Ramadan fasting coming to a close for 2023

Today, April 21st, marks the end of Ramadan, and was celebrated with Eid al-Fitr.

Eid al-Fitr Port Elgin (Saugeen Shores)

“Ramadhan is a holy month for Muslims worldwide. It is observed by fasting from sunrise to sunset, refraining from bad habits and doing good deeds. After a month of spiritual cleansing, Muslims celebrate Eid al-Fitr, which marks the end of Ramadan.

As part of the celebrations, a local Eid bazaar was organized for the first time on 18th April 2023 at the Plex in Port Elgin. The Bazaar featured 10 local Muslim-owned vendors offering a range of traditional food items, clothing, decor, sweets and pastries. The event attracted around 80 guests, who enjoyed browsing through the stalls and mingling with other members of the community. One of the highlights of the bazaar was the traditional henna painting, which was done by a local artist. Visitors had the opportunity to get intricate designs painted on their hands and arms. Children were also treated to face painting.

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It also included activities for children. Kids received gifts and exchanged toys and books. An arts and crafts table was set up for children to show their creativity.

The Eid bazaar featured a fun photo booth with colorful inflatable Eid decor and balloon backdrops. Community members captured memories of their Eid celebrations.

The organizers were delighted by the success of the event and are hopeful of setting up more events like these in the future. The bazaar was a perfect example of how such events can bring communities together and promote diversity and inclusivity.”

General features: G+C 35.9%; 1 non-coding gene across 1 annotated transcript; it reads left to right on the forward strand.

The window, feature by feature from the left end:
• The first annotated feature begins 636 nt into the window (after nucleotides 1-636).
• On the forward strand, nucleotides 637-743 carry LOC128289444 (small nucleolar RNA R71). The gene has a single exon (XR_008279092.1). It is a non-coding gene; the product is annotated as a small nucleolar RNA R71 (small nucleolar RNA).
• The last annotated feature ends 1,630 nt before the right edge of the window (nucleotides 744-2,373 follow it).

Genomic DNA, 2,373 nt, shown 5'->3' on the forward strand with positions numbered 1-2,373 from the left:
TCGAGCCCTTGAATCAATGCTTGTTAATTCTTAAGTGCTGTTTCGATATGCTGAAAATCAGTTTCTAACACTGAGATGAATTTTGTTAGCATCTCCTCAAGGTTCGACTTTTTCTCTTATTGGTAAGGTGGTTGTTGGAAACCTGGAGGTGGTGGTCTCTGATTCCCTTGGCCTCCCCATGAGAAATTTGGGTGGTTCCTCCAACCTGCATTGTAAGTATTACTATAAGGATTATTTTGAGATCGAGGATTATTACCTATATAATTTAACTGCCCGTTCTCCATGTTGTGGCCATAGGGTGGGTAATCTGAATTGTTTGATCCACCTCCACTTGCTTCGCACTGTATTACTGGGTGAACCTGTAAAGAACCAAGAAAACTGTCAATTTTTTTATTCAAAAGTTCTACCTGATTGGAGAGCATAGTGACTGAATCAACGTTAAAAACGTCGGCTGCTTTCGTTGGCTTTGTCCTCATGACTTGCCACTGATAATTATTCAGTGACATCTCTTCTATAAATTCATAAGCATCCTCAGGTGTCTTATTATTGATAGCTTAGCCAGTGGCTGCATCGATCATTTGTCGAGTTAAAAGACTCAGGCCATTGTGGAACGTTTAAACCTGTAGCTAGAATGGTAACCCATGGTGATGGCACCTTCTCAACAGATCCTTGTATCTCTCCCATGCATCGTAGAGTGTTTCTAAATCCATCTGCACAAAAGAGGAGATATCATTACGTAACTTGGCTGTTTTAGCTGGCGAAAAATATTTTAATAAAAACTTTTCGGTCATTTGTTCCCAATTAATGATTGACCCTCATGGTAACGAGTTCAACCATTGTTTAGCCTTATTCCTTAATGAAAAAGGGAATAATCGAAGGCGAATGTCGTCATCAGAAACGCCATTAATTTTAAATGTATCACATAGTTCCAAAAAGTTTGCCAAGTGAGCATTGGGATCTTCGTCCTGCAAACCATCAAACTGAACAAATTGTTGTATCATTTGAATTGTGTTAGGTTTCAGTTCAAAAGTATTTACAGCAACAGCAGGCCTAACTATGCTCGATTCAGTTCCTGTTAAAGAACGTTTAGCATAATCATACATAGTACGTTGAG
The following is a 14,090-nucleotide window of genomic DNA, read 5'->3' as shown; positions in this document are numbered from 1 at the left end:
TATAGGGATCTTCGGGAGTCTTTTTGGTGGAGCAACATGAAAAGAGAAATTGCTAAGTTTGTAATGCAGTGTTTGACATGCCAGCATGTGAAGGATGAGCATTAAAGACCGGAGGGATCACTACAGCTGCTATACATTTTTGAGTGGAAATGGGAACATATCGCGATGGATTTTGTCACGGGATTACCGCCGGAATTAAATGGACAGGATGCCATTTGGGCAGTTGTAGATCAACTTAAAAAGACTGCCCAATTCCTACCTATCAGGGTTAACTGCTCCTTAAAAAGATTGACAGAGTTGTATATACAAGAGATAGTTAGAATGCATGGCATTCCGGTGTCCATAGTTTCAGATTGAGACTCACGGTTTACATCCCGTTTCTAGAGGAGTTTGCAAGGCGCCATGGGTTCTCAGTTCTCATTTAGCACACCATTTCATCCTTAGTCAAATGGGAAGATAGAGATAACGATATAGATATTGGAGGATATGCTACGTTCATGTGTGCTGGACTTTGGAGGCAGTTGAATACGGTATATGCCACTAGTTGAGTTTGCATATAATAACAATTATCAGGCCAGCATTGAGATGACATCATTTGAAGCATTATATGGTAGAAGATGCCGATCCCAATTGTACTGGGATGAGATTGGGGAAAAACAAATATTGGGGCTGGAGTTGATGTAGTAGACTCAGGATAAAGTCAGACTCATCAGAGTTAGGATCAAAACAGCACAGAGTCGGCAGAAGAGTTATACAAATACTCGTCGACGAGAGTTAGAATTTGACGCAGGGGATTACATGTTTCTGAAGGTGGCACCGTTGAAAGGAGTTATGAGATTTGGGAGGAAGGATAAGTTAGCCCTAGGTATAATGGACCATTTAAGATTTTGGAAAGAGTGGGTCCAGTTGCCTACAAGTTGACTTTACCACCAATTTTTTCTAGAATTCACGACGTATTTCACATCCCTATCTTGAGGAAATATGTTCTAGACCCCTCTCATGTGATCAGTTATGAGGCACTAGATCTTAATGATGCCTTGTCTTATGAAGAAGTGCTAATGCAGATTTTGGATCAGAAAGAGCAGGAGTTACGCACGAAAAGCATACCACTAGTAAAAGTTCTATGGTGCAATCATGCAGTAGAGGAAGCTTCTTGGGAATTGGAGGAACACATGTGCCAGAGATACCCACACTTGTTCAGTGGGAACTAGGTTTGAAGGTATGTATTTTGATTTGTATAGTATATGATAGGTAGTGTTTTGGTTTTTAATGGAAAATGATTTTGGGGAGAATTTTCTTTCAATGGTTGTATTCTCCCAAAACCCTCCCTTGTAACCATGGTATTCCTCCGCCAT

Ramadan is the ninth month of the Islamic calendar, observed by Muslims worldwide as a month of fasting (sawm), prayer, reflection, and community.
“It is a time of spiritual reflection, self-improvement, and heightened devotion and worship when Muslims are expected to put more effort into following the teachings of Islam, including the fast (sawm) that begins at dawn and ends at sunset. In addition to abstaining from eating and drinking during this time, Muslims abstain from sexual relations and sinful speech and behaviour during Ramadan fasting or month. The act of fasting is said to redirect the heart away from worldly activities, its purpose being to cleanse the soul by freeing it from harmful impurities.” (Wikipedia)
Muslims believe that Ramadan teaches self-discipline, self-control, sacrifice and empathy for those who are less fortunate, thus encouraging actions of generosity and compulsory charity.  They also believe fasting helps instil compassion for the food-insecure poor.
The common practice is to fast from dawn to sunset during Ramadan.  At the conclusion of Ramadan, the Festival of Breaking the Fast, ‘Eid al-Iftar’ is held. At sunset, families break the fast with the iftar, traditionally opening the meal by eating dates to commemorate Muhammad’s practice of breaking the fast with three dates.

They then adjourn for Maghrib, the fourth of the five required daily prayers, after which the main meal is served.  Social gatherings, many times in buffet style, are frequent at fitr. Traditional dishes are often highlighted, including traditional desserts, particularly those made only during Ramadan. Water is usually the beverage of choice, but juice and milk are also often available, as are soft drinks and caffeinated beverages.